However, even at university, I almost NEVER resorted to reading the textbook: careful attention paid to the lecture, copious notes, regular attendance of office hours, and most of all, intense thought about the problems SPECIFICALLY given (and hopefully invented) by the lecturer were all that I was ever inclined to pursue (and all that I ever needed to succeed). If I read the textbook at all, it was only ever sought as a reference, or to fill in the gaps of a lecture which I failed to understand completely. Which is precisely the reason most math texts read so poorly: they are supplementary material for university courses.

Despite vouching for it, I do not recommend you only read Pugh--at least not right away, and not from cover-to-cover. If you must start from scratch, please start with Spivak's "Calculus", which is similarly excellent in directly addressing the pedagogical needs of an autodidactical learner. Please note that by far the most thing to learn when studying mathematics is something that is impossible to encapsulate in any specific result; I am talking about "mathematical maturity". If you only do a one or two problems in all of Spivak, but spend several hours thinking deeply about a specific aspect of a problem or passage that leads you to have new, creative thoughts, you will have learned more than you could have by merely working through it in a mindless fashion.

If you do intend to make it through a significant chunk of Spivak, be prepared to spend an enormous amount of time at it. There are many, many difficult problems in it. In addition, you should be spending time and effort not only writing down the steps of your proofs, but trying to come to grips with the very definitions you are working with. In mathematics, definitions and assumptions are most important--and they are certainly more important than clever tricks. This is why graduate students in mathematics have to learn their subjects over again--most undergraduate subjects do not do a precise or complete enough job of completely stating all definitions needed to make the theory entirely clear.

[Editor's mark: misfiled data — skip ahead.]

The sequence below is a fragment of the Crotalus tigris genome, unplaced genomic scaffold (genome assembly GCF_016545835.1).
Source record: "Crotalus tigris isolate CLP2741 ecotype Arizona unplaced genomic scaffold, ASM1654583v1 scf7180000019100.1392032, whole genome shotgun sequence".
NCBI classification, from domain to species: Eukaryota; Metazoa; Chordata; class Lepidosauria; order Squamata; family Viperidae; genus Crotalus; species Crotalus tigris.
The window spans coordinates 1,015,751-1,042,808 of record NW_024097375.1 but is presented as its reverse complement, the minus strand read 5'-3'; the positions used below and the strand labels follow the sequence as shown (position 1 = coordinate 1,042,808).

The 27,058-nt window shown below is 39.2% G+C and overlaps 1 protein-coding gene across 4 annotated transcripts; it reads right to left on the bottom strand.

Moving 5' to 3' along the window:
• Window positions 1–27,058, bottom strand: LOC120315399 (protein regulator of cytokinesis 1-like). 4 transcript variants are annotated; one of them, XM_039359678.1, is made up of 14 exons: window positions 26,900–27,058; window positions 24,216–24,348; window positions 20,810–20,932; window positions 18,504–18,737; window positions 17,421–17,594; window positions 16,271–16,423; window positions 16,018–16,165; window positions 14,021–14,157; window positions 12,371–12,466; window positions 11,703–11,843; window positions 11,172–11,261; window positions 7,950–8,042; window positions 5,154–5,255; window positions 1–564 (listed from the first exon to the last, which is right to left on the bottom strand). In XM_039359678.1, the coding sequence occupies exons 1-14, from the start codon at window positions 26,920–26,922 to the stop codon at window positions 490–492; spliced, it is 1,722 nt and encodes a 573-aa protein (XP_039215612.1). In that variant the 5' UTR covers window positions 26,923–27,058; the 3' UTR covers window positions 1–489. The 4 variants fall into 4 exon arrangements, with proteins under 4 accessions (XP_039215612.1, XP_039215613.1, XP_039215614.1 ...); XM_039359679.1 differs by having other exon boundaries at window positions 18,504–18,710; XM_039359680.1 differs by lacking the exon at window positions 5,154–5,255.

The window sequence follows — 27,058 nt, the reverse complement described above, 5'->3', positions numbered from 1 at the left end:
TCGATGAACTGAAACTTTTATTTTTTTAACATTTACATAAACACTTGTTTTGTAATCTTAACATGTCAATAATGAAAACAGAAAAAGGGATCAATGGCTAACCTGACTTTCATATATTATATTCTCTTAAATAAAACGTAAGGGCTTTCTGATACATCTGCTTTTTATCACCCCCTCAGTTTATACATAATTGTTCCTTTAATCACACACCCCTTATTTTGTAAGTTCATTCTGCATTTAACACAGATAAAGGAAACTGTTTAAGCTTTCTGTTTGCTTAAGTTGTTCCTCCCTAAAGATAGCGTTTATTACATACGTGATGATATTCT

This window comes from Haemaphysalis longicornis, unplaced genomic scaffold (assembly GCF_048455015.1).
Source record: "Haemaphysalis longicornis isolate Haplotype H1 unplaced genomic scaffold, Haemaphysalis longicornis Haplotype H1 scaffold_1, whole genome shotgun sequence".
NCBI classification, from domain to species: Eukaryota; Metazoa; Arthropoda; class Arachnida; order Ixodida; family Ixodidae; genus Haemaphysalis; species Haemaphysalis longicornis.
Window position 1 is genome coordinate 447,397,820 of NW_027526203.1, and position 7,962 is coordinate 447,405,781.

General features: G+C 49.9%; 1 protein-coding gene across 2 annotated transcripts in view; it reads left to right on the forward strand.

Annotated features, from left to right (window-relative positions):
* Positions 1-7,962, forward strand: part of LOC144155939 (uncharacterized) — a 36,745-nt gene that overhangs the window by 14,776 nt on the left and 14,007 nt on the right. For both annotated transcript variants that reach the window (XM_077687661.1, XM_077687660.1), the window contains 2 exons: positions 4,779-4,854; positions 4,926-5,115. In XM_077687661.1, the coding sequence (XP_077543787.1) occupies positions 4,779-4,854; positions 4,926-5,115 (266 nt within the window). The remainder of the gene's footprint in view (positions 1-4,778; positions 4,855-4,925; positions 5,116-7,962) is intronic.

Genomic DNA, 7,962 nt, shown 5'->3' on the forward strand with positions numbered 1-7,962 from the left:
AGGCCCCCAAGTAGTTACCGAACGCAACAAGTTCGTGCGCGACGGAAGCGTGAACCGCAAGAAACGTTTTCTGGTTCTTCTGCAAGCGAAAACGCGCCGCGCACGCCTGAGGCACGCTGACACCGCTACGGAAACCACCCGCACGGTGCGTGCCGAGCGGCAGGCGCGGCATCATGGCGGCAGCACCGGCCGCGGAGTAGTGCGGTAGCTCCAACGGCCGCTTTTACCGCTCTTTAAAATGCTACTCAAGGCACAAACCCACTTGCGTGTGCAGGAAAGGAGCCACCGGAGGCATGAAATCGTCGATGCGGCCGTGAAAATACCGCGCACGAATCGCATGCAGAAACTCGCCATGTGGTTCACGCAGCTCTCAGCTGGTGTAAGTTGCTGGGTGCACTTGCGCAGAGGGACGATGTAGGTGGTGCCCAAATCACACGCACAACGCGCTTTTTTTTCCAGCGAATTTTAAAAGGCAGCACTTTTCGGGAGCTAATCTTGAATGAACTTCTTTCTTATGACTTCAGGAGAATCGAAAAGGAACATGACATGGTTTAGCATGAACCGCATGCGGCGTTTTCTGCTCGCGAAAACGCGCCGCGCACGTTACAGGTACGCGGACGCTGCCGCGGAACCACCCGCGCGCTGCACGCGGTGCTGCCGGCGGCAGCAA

The greatest mathematician of the 20th century, Alexander Grothendieck (who recently passed away), was as productive as he was because of his uncanny skill in inventing definitions of mathematical objects which put the problem in a broader context. Raw mathematical power is available to mathematicians to the extent that they allow the context of ANY given problem which they attempt to expand in their mind, until it connects with the relevant intuition. Once this inspiration strikes, the answer becomes easy. To Grothendieck, solving a problem was more a test of his ability to create a useful theory, than an end to itself. This speaks volumes to the value of thinking abstractly and creatively, rather than just trying out hoards of problems and expecting things to magically line up in your brain, hoping for an answer to pop out. There are generally two kinds of problems in mathematics: those which simply require organizing the essential definitions and required theorems until the answer is obvious, and those which need a fundamentally new idea. In neither case will you be able to 'plug and chug'. A great deal of harm is done to students of mathematics in grade school, because the subjects are invariably taught by non-mathematicians, in a highly non-mathematical way--in fact, in a way that is antithetical to the very core of the subject. Please google and read Paul Lockhart's essay titled "A Mathematician's Lament" to see if you really understand just what mathematics is (or if deleterious notions from your schooldays are continuing to blind you from the simple beauty of pure mathematics). I will add as well the recommendation that you read G.H. Hardy's essay, "A Mathematician's Apology".